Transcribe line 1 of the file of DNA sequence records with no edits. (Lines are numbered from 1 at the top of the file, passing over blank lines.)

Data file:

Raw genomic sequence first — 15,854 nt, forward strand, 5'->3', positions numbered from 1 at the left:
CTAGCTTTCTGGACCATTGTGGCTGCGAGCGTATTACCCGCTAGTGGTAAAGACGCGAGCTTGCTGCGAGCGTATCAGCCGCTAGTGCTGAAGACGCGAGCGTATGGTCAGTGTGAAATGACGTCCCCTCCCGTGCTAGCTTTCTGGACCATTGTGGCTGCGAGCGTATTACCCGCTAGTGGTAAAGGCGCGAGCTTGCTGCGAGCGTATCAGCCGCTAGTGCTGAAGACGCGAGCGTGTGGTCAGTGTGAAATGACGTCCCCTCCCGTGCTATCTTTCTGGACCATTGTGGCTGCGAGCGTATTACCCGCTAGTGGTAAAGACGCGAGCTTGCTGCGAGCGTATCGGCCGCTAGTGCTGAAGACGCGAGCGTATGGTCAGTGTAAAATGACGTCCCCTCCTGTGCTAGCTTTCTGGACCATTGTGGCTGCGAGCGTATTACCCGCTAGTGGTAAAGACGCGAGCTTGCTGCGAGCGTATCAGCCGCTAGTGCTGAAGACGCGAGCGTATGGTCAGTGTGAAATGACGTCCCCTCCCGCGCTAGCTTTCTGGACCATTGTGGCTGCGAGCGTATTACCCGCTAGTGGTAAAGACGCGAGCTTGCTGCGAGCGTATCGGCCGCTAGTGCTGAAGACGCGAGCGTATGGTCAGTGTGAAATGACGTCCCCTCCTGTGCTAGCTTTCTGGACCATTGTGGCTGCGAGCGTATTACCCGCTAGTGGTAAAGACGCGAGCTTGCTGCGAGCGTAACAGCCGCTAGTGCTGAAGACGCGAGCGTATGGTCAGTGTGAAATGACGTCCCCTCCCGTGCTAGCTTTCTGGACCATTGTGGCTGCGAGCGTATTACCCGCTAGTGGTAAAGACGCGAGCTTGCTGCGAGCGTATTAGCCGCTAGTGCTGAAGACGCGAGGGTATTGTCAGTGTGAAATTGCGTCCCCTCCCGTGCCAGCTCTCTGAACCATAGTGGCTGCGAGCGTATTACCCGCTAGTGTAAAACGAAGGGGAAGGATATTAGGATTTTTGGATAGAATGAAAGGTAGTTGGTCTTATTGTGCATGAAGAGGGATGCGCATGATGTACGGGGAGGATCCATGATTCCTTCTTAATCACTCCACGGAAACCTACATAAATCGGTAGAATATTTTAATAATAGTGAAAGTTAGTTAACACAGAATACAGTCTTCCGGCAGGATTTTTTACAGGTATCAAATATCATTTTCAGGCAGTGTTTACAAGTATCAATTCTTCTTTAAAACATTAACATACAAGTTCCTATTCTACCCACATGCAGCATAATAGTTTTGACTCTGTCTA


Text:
Raw genomic sequence first — 15,854 nt, forward strand, 5'->3', positions numbered from 1 at the left: